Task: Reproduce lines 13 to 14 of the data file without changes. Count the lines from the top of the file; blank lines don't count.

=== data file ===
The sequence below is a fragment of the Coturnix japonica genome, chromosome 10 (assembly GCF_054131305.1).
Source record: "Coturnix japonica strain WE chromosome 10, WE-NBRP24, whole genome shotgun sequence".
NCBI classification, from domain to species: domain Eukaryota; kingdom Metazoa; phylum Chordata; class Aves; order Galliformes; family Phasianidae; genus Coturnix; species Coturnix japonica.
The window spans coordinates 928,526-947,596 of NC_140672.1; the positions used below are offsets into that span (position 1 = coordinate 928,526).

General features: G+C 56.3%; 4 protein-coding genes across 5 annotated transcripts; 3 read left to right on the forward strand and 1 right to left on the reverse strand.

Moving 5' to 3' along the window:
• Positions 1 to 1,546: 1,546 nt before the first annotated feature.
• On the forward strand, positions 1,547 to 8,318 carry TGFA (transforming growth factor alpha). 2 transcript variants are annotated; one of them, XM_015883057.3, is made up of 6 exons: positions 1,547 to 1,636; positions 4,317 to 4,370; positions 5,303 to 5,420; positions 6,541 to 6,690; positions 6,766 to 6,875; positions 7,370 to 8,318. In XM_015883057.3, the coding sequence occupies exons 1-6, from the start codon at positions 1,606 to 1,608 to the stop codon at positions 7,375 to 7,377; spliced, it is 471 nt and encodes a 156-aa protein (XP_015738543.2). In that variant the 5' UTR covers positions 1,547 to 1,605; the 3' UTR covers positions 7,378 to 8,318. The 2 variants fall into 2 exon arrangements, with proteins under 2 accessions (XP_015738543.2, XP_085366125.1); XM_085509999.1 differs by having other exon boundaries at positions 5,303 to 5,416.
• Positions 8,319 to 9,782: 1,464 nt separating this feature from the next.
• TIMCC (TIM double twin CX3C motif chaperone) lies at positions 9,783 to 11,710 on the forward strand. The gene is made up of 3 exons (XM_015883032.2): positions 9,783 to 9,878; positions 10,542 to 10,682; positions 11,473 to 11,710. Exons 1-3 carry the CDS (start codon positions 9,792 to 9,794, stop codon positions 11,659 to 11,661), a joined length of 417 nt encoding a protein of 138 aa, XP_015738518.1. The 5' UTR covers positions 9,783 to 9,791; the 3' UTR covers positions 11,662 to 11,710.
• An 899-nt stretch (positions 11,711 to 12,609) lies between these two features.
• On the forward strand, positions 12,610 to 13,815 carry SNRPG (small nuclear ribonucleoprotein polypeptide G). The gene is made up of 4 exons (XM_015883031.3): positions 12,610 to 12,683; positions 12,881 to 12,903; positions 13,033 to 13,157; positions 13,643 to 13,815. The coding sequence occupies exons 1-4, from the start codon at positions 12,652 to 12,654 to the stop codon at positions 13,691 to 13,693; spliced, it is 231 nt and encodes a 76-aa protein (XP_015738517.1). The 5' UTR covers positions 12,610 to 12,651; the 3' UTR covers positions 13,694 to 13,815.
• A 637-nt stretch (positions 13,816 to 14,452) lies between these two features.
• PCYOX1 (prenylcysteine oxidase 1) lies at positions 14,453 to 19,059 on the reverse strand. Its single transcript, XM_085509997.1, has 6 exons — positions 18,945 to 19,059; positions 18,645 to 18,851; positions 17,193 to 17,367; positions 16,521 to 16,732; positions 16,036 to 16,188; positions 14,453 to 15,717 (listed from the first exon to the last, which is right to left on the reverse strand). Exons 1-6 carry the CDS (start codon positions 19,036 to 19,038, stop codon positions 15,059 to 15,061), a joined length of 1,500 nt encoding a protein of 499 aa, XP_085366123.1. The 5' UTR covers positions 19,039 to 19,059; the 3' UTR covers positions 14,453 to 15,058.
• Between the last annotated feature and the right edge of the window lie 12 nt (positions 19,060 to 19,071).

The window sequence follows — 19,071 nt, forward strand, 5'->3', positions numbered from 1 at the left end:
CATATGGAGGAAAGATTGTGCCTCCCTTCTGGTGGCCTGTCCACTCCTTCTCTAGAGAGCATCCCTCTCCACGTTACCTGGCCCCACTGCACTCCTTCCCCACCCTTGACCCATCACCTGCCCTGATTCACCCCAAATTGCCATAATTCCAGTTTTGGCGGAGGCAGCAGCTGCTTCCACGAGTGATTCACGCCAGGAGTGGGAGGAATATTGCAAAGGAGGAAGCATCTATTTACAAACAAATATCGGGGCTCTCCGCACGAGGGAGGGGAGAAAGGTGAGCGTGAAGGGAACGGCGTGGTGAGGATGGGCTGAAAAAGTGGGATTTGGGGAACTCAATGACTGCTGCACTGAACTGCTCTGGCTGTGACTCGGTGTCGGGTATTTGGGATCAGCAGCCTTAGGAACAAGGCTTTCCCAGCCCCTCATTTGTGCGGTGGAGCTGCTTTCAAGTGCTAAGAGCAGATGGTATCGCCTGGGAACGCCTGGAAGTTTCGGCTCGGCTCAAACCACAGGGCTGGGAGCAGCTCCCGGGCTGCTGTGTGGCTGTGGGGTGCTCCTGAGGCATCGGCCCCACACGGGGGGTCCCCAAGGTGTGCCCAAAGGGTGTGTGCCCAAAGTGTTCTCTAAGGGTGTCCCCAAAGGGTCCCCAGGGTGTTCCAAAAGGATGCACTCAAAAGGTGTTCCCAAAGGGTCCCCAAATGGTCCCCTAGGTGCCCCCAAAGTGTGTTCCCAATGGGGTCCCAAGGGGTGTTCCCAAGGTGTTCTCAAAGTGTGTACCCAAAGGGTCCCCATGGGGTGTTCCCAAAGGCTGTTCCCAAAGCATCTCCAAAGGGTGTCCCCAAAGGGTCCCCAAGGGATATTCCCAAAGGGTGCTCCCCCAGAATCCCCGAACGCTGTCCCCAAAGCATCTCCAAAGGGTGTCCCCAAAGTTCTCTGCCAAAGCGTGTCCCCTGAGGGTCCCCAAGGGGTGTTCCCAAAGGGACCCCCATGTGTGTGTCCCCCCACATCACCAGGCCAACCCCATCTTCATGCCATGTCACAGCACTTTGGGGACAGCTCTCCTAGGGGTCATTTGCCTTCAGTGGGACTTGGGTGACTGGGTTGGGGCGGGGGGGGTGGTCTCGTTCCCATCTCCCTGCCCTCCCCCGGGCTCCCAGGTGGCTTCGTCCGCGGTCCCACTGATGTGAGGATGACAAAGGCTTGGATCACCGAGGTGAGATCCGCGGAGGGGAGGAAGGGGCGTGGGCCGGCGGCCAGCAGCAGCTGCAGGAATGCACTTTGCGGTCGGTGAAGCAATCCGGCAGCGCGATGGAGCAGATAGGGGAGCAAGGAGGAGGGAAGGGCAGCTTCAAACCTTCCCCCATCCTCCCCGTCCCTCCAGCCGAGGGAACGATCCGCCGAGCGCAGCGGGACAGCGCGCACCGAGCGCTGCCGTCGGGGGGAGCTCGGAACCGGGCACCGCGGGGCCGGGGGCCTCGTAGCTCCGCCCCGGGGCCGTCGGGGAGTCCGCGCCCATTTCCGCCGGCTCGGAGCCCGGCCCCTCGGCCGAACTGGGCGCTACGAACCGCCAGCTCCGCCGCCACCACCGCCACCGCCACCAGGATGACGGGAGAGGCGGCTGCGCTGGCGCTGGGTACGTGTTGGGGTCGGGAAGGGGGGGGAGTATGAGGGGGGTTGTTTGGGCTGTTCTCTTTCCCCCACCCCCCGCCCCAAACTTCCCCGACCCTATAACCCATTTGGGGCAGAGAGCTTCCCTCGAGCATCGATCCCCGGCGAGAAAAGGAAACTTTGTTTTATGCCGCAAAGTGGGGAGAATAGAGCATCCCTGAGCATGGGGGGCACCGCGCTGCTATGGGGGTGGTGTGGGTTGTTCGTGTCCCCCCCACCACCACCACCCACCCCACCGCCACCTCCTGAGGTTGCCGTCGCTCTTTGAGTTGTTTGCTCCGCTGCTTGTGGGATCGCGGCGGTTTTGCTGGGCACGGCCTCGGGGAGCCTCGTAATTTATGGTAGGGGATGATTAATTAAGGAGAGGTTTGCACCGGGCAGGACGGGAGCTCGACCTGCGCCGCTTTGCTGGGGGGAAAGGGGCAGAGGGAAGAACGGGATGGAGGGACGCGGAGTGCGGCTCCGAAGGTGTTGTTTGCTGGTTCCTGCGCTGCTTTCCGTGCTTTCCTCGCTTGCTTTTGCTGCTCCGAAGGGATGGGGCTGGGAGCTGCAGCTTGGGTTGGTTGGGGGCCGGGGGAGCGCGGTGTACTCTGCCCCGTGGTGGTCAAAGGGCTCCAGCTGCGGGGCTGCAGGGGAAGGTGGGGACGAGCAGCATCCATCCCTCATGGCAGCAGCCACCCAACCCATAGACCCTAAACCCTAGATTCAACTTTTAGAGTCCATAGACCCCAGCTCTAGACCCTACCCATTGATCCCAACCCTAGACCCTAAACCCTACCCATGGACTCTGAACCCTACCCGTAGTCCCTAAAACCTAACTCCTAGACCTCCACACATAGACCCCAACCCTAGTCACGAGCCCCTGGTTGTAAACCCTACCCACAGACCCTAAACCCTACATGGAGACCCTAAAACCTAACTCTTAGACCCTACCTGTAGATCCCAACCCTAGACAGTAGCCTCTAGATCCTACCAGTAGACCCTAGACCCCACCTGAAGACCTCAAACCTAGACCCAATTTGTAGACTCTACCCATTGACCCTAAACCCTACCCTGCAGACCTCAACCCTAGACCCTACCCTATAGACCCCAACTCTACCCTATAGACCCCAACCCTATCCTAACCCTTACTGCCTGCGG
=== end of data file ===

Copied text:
• A 637-nt stretch (positions 13,816 to 14,452) lies between these two features.
• PCYOX1 (prenylcysteine oxidase 1) lies at positions 14,453 to 19,059 on the reverse strand. Its single transcript, XM_085509997.1, has 6 exons — positions 18,945 to 19,059; positions 18,645 to 18,851; positions 17,193 to 17,367; positions 16,521 to 16,732; positions 16,036 to 16,188; positions 14,453 to 15,717 (listed from the first exon to the last, which is right to left on the reverse strand). Exons 1-6 carry the CDS (start codon positions 19,036 to 19,038, stop codon positions 15,059 to 15,061), a joined length of 1,500 nt encoding a protein of 499 aa, XP_085366123.1. The 5' UTR covers positions 19,039 to 19,059; the 3' UTR covers positions 14,453 to 15,058.